The Christ Church on Schröderplatz, consecrated in 1909, was an integral part of the Rostock cityscape for 62 years. On August 12, 1971, it was blown up for anti-church and ideological reasons, as it stood in the way of a new, oversized "socialist" city center planned by the GDR government and the Rostock city council The Christ Church was removed from the Rostock cityscape because of the bottlenecks and the lack of building materials.
The video shows how the roof was covered shortly before the day of blasting - building materials were in short supply in the GDR. Everyday situations …
The video shows how the roof was covered shortly before the day of blasting - building materials were in short supply in the GDR. Everyday situations such as the traffic on Schröderplatz in front of the Christ Church, which can be seen in the lively city center of Rostock, are also noteworthy. Buses, trams, tabis and trucks are regulated by a traffic policeman. People cross the streets.
Then pictures from the day of the demolition can be seen. People flock towards the church. The People's Police cordoned off the area. Then the demolition. The church is collapsing. A cloud of dust is forming and it must have been very loud, because some people seem to have been surprised by the event despite the warning and are coming out of their houses.
Then you can see pictures of how the barriers were lifted and people looking at the rubble of the destroyed church.
After the fall of the Wall in 1989, the images were handed in to the parish office of the Christ Church. The man who did it wanted to remain anonymous. It is also unknown who took the pictures.
"On August 12, 1971, the Christ Church in Rostock was blown up. As a 12-year-old I was stunned with my parents on the roof at Friedhofsweg 11, the …
"On August 12, 1971, the Christ Church in Rostock was blown up. As a 12-year-old I was stunned with my parents on the roof at Friedhofsweg 11, the house in which we lived at the time, and we watched this outrage from there. One day after that, I collected a stone from the blown as a memento and put it in my desk drawer.
Three years ago, brother-in-law Uwe von Holzfälle brought me a piece of oak whose structure was too good for him to burn. Immediately my association was with the stone in my desk. Now I have freed the oak from the wormed sapwood and put both together. "(Wieland Eschenburg)
"But the days of the community center on Schröderplatz were numbered when I came to Rostock. The whole drama of this time can be read in the book 'Aus den Augen - Aus dem Sinn' by Georg M. Diederich. The congregation and all of us were deeply shaken when the church was blown up on August 12, 1971. The parish hall and the rectory had already been removed "(Father Josef Ullrich SJ, chaplain 1970–72)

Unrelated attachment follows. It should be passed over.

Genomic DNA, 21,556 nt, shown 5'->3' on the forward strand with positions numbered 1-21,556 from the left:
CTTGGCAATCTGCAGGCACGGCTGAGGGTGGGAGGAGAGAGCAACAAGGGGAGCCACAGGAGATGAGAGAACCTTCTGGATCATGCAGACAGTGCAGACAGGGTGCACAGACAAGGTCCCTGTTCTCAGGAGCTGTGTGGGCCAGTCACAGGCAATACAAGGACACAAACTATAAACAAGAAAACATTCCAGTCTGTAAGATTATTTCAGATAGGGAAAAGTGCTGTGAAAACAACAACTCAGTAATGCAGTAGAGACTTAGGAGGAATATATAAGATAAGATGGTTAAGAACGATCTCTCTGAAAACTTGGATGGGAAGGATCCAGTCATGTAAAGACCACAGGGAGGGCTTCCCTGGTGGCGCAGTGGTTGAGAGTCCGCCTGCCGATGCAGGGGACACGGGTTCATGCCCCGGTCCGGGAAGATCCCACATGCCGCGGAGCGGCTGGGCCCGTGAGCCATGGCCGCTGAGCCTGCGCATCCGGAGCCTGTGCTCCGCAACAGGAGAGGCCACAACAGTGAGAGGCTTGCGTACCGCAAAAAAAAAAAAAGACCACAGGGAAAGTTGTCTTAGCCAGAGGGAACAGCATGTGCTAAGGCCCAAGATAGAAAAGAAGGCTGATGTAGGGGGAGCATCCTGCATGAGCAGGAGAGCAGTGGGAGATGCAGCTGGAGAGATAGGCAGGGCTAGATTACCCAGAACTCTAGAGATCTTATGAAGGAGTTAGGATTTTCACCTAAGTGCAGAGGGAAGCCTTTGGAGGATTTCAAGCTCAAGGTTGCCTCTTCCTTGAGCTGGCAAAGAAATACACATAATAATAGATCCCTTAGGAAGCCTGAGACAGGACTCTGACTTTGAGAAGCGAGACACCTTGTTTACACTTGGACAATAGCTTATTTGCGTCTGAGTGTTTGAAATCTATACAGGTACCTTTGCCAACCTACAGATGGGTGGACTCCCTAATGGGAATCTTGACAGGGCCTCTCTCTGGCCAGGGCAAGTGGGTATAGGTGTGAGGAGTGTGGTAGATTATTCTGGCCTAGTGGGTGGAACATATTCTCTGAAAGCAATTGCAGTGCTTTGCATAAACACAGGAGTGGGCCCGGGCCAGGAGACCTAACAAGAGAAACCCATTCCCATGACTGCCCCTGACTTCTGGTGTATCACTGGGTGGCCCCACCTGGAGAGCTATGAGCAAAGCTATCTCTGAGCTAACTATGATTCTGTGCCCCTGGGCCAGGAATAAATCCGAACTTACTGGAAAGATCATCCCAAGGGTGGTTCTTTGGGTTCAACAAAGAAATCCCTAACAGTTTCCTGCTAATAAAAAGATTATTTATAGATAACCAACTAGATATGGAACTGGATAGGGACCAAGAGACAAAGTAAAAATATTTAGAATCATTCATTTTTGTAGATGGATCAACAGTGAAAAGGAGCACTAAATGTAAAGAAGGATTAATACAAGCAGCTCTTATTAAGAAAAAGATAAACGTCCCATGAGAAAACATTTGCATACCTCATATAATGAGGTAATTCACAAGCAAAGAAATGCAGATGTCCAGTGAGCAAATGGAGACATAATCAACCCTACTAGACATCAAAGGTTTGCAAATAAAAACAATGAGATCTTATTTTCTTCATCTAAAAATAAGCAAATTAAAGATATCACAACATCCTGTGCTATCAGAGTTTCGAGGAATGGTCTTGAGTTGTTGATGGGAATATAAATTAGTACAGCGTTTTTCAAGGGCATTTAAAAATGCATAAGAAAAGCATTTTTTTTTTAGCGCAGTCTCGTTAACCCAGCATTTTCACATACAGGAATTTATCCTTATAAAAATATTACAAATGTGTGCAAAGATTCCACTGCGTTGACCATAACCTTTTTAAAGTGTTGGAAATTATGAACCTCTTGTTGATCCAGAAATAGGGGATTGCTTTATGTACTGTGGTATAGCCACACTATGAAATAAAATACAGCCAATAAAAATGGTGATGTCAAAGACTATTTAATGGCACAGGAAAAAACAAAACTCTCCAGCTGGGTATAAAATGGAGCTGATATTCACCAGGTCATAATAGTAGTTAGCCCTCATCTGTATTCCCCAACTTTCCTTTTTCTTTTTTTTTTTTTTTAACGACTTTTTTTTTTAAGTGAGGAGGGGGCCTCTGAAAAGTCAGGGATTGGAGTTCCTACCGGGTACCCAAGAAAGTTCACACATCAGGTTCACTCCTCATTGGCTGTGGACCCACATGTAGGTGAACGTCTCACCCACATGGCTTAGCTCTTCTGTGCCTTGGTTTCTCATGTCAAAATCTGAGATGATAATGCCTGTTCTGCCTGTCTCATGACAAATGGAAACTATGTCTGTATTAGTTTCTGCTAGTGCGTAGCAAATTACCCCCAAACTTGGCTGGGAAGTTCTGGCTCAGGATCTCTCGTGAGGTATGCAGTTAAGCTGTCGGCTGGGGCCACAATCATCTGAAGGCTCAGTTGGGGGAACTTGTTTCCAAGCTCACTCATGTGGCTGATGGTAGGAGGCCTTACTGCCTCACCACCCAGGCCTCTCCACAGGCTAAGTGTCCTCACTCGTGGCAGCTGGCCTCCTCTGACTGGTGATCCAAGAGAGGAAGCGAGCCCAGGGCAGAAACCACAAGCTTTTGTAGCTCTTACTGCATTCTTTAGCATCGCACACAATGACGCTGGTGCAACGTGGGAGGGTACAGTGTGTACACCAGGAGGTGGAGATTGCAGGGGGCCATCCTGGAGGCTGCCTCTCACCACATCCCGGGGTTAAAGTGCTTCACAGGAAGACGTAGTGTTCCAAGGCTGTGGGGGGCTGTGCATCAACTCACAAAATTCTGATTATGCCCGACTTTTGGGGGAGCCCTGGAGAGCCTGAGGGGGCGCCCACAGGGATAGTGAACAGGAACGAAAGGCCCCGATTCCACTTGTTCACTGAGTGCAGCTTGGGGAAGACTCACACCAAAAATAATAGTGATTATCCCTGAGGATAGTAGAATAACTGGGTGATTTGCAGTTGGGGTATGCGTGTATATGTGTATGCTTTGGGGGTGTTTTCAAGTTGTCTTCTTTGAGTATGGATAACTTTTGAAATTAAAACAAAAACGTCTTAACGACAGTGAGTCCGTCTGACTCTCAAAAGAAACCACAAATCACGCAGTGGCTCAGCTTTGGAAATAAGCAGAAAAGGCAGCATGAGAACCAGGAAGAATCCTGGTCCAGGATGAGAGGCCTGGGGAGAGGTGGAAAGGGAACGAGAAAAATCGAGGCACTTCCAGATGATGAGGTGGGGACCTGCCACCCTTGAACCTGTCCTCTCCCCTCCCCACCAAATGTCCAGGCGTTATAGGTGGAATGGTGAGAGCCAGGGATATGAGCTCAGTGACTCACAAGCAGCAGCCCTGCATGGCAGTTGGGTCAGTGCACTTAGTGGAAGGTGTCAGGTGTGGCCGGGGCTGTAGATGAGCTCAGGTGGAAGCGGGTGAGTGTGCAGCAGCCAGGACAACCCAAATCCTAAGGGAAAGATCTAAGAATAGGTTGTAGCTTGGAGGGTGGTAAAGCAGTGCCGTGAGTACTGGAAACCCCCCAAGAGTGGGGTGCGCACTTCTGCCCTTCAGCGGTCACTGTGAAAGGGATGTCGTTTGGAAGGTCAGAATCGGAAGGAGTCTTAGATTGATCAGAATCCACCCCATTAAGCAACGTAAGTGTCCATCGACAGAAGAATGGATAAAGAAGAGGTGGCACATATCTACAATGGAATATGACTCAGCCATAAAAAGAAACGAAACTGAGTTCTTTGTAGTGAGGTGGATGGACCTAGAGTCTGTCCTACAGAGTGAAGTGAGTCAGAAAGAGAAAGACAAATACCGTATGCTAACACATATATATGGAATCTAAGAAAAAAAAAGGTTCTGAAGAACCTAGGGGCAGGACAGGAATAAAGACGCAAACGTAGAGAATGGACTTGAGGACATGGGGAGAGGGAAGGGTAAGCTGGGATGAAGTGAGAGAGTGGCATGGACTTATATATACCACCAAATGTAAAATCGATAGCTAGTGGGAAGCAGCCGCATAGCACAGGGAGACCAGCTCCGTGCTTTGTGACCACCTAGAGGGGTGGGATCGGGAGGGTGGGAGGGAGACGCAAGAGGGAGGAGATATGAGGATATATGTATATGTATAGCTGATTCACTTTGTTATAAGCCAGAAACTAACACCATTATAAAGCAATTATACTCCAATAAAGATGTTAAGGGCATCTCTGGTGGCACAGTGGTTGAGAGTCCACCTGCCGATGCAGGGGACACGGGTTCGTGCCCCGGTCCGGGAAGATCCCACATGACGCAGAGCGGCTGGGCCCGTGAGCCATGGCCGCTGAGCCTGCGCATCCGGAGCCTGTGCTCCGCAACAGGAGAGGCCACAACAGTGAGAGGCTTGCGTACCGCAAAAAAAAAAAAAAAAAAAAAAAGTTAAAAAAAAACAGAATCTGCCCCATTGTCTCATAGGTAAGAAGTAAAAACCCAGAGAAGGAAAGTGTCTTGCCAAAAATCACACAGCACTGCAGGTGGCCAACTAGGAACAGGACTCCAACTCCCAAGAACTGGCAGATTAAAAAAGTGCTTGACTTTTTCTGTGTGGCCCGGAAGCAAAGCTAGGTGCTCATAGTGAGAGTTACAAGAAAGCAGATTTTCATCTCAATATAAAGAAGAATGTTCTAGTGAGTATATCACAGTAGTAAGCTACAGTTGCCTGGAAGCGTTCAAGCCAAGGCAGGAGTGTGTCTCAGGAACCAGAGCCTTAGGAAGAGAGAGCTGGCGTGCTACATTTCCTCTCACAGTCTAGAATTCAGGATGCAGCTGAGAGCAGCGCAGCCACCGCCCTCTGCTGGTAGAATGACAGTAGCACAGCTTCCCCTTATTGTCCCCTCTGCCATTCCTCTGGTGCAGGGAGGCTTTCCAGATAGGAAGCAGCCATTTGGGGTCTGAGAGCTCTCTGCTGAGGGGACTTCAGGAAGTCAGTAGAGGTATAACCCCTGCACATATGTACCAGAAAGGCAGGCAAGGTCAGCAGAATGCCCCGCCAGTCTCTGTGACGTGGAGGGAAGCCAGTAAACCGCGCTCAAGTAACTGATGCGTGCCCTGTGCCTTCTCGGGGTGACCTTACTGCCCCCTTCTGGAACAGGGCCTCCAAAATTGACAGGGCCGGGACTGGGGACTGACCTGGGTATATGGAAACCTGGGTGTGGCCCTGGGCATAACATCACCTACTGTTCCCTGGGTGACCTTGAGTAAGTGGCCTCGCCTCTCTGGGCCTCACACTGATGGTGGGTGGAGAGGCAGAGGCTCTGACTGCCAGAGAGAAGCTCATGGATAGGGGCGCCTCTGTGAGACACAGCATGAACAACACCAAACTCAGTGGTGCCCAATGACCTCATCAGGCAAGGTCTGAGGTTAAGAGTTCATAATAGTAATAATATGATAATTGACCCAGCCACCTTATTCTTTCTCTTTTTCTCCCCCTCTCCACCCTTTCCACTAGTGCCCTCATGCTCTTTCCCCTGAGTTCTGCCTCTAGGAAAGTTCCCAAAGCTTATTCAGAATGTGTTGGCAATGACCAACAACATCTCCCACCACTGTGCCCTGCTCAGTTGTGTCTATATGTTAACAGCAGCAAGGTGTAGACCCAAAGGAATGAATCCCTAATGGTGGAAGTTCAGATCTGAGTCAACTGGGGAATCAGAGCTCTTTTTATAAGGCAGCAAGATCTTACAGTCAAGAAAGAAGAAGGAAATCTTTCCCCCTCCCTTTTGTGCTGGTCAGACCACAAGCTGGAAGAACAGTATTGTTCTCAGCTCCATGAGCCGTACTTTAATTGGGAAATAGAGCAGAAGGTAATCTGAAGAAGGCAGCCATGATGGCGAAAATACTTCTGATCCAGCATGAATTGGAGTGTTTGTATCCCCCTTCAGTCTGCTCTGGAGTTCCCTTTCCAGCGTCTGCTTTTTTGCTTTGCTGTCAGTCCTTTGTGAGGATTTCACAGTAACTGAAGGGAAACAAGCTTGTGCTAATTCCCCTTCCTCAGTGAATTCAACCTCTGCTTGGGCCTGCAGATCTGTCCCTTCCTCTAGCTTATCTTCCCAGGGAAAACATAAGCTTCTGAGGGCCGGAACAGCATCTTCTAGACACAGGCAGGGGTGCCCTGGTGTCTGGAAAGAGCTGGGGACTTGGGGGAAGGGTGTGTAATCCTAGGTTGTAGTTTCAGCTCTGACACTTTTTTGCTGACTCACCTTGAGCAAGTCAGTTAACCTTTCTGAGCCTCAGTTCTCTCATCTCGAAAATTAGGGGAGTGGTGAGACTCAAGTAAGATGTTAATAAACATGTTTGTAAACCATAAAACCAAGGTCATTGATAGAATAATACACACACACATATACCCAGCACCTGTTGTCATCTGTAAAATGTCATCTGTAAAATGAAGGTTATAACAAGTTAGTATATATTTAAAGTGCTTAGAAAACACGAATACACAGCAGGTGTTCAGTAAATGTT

"Finally there was a detonation, and in a few seconds the large building that was my" home "collapsed in a huge cloud of dust. I hardly dared breathe until the warning sound of the bugle could be heard. Then I asked whether I was just dreaming. I hadn't yet understood that the church was just a heap of rubble ... Then I got as close as possible to the rubble. Nobody paid any attention to me as I took out my small camera and hurriedly some Male pressed the shutter button. By now, knowing that I had done something forbidden, I hid the device under my jacket, hurried to the rubble, hastily pulled out a whole brick and quickly ran home. I decided to use this stone as a souvenir to keep in my church for the rest of my life. " (Sigrid Englers, from: Georg M. Diederich: Aus den Augen - Aus dem Sinn)
Exhibition on the old Christ Church in the anteroom of the Thomas Morus church
In 1909 the first Christ Church was consecrated on Schröderplatz. The largest Catholic church in Mecklenburg was a magnificent neo-Gothic clinker …
In 1909 the first Christ Church was consecrated on Schröderplatz. The largest Catholic church in Mecklenburg was a magnificent neo-Gothic clinker brick building, designed by the secret building officer Ludwig Möckel.
The 42 m long three-aisled structure with a cross nave had a 68 m high tower. The Christ Church thus belonged to the famous city skyline of Rostock in the prewar period.
Almost the entire city disappeared during World War II. The Christ Church was also badly damaged. After 1945, the reconstruction began with great effort.
The church was rebuilt in a simplified form. The gable roof on the tower stump, reminiscent of praying hands, was characteristic of this time.
The last service in the old Christ Church on June 10, 1971 can be listened to here.
The church building fell victim to the excessive urban planning for a socialist center. Despite massive protests, the church was blown up as an act of political arbitrariness on August 12, 1971, two months after the consecration of the new Christ Church. Its former location served as a parking lot until the beginning of the 2010s.
After the site was rebuilt with a hotel, the outlines of the church were embedded in the pavement and the hotel lobby in 2014. In addition, since 2009 a memorial commemorates the old Christ Church.
The new Christ Church on the edge of the Lindenpark is a modern church building with an attached community center. The building ensemble was built from 1970 and inaugurated on June 12, 1971. The actual church has a square, rounded floor plan and is centrally aligned in the diagonals. The self-supporting roof is designed as a hyperbolic shell construction made of reinforced concrete. The interior design takes up the specifications of Vatican II. The slightly raised altar island is surrounded in a semicircle by the benches that offer space for 400 people. The spacious community rooms allow extensive community life.
(text: Christoph Hammer, pictures: parish archive)